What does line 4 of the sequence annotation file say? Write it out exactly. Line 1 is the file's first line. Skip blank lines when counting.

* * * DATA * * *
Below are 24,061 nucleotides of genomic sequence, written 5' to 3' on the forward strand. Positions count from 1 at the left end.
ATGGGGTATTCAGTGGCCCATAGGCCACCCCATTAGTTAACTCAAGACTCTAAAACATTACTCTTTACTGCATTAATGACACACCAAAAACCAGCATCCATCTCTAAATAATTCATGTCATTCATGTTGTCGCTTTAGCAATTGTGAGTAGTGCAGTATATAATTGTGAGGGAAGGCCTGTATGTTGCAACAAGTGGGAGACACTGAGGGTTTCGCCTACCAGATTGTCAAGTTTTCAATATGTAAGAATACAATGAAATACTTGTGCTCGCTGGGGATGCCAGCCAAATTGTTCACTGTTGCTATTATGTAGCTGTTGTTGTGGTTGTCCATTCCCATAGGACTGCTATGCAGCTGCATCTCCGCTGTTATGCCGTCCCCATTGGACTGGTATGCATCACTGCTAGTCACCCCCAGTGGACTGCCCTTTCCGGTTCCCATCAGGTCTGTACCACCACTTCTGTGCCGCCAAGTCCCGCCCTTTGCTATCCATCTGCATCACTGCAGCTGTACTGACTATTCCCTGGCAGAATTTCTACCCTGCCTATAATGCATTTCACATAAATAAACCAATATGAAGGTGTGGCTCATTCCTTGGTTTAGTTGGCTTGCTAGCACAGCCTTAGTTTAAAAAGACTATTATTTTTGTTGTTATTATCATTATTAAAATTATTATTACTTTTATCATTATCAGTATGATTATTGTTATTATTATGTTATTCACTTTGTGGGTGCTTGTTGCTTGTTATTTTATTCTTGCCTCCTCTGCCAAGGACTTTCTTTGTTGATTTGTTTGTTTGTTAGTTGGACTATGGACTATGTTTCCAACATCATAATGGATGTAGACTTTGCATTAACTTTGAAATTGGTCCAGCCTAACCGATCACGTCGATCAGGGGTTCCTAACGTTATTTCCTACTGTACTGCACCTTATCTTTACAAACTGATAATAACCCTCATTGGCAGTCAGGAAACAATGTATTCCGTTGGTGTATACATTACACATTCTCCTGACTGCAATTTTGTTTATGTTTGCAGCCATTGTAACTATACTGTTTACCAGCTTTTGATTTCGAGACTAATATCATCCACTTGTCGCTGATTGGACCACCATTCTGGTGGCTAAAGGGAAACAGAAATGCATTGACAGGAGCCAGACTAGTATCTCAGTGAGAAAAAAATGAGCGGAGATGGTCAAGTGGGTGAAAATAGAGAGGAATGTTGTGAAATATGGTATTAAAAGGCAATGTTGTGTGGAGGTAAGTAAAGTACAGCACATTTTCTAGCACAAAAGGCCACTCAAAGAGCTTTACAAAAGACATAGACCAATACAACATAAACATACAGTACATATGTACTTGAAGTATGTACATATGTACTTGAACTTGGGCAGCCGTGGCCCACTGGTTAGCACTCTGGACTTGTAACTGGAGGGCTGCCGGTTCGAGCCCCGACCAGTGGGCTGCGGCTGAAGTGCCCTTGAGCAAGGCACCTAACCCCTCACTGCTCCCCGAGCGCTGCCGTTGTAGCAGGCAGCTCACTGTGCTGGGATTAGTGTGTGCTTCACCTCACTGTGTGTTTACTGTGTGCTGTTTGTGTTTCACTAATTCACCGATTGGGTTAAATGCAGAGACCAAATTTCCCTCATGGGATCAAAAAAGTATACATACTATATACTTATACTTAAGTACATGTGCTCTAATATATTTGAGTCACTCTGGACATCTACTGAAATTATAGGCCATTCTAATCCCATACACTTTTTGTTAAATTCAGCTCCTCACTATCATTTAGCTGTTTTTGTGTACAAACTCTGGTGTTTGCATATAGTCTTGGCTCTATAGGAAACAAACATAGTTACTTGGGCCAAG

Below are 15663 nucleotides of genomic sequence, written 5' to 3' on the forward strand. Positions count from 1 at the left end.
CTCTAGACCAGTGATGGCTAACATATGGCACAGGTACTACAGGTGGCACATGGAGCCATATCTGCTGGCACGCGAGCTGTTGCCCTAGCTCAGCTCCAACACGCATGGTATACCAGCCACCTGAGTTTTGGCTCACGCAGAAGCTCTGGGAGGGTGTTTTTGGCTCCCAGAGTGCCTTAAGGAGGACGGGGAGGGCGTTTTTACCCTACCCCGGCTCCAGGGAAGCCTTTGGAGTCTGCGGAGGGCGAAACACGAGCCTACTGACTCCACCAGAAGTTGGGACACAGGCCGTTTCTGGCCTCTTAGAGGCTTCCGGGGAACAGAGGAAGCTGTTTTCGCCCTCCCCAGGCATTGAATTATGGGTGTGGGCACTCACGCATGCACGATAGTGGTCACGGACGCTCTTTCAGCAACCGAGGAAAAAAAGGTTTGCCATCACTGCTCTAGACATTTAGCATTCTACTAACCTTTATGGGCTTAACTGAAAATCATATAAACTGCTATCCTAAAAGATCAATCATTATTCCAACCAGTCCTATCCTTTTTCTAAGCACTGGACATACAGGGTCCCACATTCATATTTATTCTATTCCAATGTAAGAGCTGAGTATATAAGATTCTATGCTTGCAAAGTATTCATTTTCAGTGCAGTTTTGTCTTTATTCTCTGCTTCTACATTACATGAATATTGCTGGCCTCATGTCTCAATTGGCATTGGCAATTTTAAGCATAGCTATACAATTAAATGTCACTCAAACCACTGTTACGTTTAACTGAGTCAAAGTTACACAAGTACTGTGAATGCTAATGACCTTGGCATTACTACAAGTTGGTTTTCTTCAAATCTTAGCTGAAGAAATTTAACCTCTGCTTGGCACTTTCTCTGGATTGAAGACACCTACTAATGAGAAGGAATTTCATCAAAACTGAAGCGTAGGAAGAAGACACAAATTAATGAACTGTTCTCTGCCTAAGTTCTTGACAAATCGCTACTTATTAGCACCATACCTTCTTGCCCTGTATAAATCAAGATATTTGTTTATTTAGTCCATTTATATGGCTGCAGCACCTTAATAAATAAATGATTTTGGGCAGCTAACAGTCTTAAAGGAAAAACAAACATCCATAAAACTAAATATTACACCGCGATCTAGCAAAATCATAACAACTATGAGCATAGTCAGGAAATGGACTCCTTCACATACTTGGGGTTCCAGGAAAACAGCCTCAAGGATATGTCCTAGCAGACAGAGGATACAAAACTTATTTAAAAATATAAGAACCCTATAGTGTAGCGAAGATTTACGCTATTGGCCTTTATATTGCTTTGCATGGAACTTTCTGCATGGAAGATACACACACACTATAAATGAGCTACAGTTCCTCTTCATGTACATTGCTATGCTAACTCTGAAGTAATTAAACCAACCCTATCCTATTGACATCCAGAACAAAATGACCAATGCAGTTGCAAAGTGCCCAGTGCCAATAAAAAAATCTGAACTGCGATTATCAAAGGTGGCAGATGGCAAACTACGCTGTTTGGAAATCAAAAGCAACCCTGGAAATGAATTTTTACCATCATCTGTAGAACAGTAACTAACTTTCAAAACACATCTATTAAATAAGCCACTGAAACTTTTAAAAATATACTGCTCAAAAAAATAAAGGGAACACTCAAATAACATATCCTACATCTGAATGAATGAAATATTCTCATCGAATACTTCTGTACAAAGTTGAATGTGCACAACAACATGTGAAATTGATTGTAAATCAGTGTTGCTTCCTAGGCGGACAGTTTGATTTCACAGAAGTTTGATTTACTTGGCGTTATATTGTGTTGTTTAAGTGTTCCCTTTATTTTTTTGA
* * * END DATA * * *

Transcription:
CTCTAGACCAGTGATGGCTAACATATGGCACAGGTACTACAGGTGGCACATGGAGCCATATCTGCTGGCACGCGAGCTGTTGCCCTAGCTCAGCTCCAACACGCATGGTATACCAGCCACCTGAGTTTTGGCTCACGCAGAAGCTCTGGGAGGGTGTTTTTGGCTCCCAGAGTGCCTTAAGGAGGACGGGGAGGGCGTTTTTACCCTACCCCGGCTCCAGGGAAGCCTTTGGAGTCTGCGGAGGGCGAAACACGAGCCTACTGACTCCACCAGAAGTTGGGACACAGGCCGTTTCTGGCCTCTTAGAGGCTTCCGGGGAACAGAGGAAGCTGTTTTCGCCCTCCCCAGGCATTGAATTATGGGTGTGGGCACTCACGCATGCACGATAGTGGTCACGGACGCTCTTTCAGCAACCGAGGAAAAAAAGGTTTGCCATCACTGCTCTAGACATTTAGCATTCTACTAACCTTTATGGGCTTAACTGAAAATCATATAAACTGCTATCCTAAAAGATCAATCATTATTCCAACCAGTCCTATCCTTTTTCTAAGCACTGGACATACAGGGTCCCACATTCATATTTATTCTATTCCAATGTAAGAGCTGAGTATATAAGATTCTATGCTTGCAAAGTATTCATTTTCAGTGCAGTTTTGTCTTTATTCTCTGCTTCTACATTACATGAATATTGCTGGCCTCATGTCTCAATTGGCATTGGCAATTTTAAGCATAGCTATACAATTAAATGTCACTCAAACCACTGTTACGTTTAACTGAGTCAAAGTTACACAAGTACTGTGAATGCTAATGACCTTGGCATTACTACAAGTTGGTTTTCTTCAAATCTTAGCTGAAGAAATTTAACCTCTGCTTGGCACTTTCTCTGGATTGAAGACACCTACTAATGAGAAGGAATTTCATCAAAACTGAAGCGTAGGAAGAAGACACAAATTAATGAACTGTTCTCTGCCTAAGTTCTTGACAAATCGCTACTTATTAGCACCATACCTTCTTGCCCTGTATAAATCAAGATATTTGTTTATTTAGTCCATTTATATGGCTGCAGCACCTTAATAAATAAATGATTTTGGGCAGCTAACAGTCTTAAAGGAAAAACAAACATCCATAAAACTAAATATTACACCGCGATCTAGCAAAATCATAACAACTATGAGCATAGTCAGGAAATGGACTCCTTCACATACTTGGGGTTCCAGGAAAACAGCCTCAAGGATATGTCCTAGCAGACAGAGGATACAAAACTTATTTAAAAATATAAGAACCCTATAGTGTAGCGAAGATTTACGCTATTGGCCTTTATATTGCTTTGCATGGAACTTTCTGCATGGAAGATACACACACACTATAAATGAGCTACAGTTCCTCTTCATGTACATTGCTATGCTAACTCTGAAGTAATTAAACCAACCCTATCCTATTGACATCCAGAACAAAATGACCAATGCAGTTGCAAAGTGCCCAGTGCCAATAAAAAAATCTGAACTGCGATTATCAAAGGTGGCAGATGGCAAACTACGCTGTTTGGAAATCAAAAGCAACCCTGGAAATGAATTTTTACCATCATCTGTAGAACAGTAACTAACTTTCAAAACACATCTATTAAATAAGCCACTGAAACTTTTAAAAATATACTGCTCAAAAAAATAAAGGGAACACTCAAATAACATATCCTACATCTGAATGAATGAAATATTCTCATCGAATACTTCTGTACAAAGTTGAATGTGCACAACAACATGTGAAATTGATTGTAAATCAGTGTTGCTTCCTAGGCGGACAGTTTGATTTCACAGAAGTTTGATTTACTTGGCGTTATATTGTGTTGTTTAAGTGTTCCCTTTATTTTTTTGA